When a young boy/girl steps on the grounds of the Naval Academy to begin their journey toward becoming a naval officer there are many lessons to be learned.
Some of them are simple and binary.
When someone asks you a questions you can only respond with predetermined answers.
Some of the lessons are far more complicated and require ingenuity and imagination.
This begins the process of developing both the ability to lead and follow for a youn leader
These lessons are the ones that shape you as a person and create a resourceful thinking leader.
“Message to Garcia” is one of those lessons.
It is one of the tougher lessons to learn because nothing more is provided in the context of the statement other than the statement.
If a plebe is having trouble with a situation or finding something all that would be said is “Message to Garcia”.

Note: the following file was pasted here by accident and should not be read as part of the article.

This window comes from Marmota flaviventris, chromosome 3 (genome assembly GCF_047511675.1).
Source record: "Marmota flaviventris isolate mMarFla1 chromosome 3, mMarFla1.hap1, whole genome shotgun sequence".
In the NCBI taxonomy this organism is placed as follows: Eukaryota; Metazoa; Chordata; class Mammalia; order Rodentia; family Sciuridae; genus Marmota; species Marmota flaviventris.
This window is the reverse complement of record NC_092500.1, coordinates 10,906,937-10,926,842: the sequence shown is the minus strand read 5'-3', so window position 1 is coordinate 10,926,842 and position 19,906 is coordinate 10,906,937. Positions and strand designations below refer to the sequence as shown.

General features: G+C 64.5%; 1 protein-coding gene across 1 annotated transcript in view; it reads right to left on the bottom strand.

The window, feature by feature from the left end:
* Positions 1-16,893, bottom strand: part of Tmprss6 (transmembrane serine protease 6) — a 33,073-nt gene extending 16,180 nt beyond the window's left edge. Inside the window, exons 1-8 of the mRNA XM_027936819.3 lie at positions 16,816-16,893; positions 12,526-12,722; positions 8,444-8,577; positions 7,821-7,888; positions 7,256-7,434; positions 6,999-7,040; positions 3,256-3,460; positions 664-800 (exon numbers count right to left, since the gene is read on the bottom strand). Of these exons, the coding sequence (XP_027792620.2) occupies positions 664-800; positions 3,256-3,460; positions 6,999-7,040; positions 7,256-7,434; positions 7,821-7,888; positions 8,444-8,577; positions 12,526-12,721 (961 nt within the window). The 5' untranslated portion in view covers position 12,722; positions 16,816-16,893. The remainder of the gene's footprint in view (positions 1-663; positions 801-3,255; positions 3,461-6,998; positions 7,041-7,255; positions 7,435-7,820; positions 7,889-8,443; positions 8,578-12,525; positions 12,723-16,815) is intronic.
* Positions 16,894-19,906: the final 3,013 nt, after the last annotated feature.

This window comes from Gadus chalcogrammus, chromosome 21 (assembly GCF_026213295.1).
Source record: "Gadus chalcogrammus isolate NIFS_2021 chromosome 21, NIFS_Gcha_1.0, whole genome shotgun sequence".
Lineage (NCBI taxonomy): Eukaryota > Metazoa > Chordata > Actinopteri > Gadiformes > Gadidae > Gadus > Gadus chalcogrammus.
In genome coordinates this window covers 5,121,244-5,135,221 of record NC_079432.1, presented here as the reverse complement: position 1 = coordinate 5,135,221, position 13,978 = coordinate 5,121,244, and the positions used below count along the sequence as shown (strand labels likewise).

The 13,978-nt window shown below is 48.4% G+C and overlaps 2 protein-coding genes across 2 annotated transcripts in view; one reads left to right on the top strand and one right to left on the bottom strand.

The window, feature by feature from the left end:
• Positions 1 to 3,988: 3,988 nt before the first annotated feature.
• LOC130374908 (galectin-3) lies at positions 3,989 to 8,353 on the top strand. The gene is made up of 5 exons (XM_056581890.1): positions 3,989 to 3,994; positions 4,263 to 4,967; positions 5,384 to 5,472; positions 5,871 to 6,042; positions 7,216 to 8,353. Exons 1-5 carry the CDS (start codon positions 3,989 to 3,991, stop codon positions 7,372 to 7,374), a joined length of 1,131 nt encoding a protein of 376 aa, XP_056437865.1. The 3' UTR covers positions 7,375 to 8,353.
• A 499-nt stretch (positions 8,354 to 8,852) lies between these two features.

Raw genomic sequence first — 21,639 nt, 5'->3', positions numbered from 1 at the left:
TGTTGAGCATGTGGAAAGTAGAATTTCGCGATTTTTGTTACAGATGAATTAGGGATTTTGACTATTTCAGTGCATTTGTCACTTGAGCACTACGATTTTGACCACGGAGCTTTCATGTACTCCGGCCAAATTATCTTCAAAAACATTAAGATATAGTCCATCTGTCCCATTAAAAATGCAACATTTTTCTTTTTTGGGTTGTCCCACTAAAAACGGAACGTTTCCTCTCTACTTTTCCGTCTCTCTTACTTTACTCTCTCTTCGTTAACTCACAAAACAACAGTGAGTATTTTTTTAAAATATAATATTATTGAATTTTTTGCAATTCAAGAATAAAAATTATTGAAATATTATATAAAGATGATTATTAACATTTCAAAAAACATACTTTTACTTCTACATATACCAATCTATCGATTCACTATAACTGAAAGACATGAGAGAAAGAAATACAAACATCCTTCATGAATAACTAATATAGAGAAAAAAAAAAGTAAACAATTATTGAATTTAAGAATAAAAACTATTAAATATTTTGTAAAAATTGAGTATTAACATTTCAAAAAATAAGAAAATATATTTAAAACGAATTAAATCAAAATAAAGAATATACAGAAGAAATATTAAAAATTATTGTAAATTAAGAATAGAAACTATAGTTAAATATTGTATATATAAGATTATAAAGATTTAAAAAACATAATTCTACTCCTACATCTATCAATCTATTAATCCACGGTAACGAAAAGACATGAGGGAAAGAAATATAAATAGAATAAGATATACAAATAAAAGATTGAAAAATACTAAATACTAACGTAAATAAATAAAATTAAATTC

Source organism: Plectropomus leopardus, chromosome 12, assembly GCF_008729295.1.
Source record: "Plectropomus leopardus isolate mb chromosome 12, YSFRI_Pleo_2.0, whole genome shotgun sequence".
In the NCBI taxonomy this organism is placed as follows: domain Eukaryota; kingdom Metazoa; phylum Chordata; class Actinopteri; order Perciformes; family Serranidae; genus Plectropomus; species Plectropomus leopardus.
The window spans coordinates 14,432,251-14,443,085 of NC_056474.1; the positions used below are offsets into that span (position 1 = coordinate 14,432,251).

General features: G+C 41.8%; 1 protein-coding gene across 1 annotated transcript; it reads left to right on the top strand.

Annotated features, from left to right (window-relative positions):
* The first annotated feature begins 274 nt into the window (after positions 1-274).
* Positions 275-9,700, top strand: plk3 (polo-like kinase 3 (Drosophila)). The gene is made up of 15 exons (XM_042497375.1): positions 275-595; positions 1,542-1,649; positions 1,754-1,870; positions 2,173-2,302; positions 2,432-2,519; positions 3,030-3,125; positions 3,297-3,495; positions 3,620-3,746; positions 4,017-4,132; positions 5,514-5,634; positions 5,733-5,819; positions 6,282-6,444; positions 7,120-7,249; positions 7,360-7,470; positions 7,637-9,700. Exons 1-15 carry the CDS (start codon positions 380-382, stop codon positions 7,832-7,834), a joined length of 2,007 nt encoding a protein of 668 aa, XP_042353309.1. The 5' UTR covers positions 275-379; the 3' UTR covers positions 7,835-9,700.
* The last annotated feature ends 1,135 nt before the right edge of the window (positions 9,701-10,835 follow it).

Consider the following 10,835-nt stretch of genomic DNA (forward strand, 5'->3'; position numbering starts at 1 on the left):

This leads to a wild goose chase just to figure out what that even means before being able to apply it to the situation at hand.
This lesson is uniquely valuable during the plebe summer setting because nobody has access to the internet so it has to be done the old fashioned way.
And everything during plebe summer is time constrained.
It forces initiative and staying on task.
The story is from the Spanish American Revolution when the United States President McKinley gave one of his Lieutenants Andrew Rowan a task to get a “Message to Garcia”.
That was the only tasking given.
The rest is now history.